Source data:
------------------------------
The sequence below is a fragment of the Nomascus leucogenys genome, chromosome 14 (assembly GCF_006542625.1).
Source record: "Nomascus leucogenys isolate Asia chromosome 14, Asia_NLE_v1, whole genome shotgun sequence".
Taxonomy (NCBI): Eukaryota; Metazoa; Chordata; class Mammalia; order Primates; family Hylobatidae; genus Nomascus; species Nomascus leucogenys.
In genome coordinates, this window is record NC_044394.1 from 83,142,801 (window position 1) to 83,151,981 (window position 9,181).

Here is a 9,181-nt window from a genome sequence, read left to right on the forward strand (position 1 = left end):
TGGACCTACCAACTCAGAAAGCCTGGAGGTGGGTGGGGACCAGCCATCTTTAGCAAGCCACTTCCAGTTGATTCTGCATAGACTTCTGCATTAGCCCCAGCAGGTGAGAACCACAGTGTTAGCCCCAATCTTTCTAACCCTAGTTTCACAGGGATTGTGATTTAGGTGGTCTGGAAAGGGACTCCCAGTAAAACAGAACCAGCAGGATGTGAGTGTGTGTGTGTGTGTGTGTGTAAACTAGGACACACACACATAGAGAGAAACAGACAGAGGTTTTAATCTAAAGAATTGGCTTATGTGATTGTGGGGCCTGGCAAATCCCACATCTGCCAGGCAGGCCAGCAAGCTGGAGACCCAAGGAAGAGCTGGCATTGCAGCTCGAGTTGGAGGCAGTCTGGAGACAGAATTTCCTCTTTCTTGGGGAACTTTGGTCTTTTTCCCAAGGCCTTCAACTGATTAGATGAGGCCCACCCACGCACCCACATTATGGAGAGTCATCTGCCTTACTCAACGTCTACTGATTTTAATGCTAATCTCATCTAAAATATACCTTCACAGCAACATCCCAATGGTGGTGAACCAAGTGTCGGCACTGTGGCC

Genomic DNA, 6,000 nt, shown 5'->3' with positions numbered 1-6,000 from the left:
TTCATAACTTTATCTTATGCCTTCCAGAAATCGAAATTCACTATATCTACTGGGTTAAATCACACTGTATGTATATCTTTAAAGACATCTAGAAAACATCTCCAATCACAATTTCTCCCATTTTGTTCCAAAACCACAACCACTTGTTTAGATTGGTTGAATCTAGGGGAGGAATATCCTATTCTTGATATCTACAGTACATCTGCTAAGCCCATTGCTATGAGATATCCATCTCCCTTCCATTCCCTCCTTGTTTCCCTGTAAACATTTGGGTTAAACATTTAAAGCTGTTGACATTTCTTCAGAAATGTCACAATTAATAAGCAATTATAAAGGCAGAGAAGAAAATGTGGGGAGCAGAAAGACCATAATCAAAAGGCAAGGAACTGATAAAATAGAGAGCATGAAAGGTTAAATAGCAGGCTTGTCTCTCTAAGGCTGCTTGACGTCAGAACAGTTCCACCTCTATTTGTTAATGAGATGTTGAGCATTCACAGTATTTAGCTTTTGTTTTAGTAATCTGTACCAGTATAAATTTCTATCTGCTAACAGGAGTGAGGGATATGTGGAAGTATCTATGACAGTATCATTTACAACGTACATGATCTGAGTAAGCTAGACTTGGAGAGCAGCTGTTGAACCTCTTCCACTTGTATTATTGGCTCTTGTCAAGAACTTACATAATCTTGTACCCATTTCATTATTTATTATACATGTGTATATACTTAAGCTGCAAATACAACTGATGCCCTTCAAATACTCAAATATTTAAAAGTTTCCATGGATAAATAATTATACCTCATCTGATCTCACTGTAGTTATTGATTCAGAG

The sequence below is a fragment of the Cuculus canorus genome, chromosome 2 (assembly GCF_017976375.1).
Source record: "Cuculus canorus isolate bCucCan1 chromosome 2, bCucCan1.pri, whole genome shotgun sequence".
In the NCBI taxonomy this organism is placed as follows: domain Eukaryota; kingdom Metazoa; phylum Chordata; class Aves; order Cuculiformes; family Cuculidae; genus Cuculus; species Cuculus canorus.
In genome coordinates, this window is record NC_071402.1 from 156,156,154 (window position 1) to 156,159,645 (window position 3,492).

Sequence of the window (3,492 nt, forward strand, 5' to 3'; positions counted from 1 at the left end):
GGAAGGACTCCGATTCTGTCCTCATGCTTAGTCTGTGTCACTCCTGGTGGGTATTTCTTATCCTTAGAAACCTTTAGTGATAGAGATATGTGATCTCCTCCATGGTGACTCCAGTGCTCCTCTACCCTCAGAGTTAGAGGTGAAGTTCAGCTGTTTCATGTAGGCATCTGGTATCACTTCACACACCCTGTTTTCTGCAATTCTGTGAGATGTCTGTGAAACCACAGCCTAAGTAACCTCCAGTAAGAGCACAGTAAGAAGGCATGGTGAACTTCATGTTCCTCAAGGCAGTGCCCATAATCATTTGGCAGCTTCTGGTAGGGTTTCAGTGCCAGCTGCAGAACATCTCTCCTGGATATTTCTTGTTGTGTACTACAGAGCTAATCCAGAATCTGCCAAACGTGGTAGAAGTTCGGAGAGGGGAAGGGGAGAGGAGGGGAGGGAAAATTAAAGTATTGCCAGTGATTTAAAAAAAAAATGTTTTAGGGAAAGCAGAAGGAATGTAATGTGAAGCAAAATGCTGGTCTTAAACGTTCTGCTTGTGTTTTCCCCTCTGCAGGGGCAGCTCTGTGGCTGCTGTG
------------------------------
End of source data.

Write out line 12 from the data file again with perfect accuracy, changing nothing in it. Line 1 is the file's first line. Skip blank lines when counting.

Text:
In genome coordinates, this window is record NC_071402.1 from 156,156,154 (window position 1) to 156,159,645 (window position 3,492).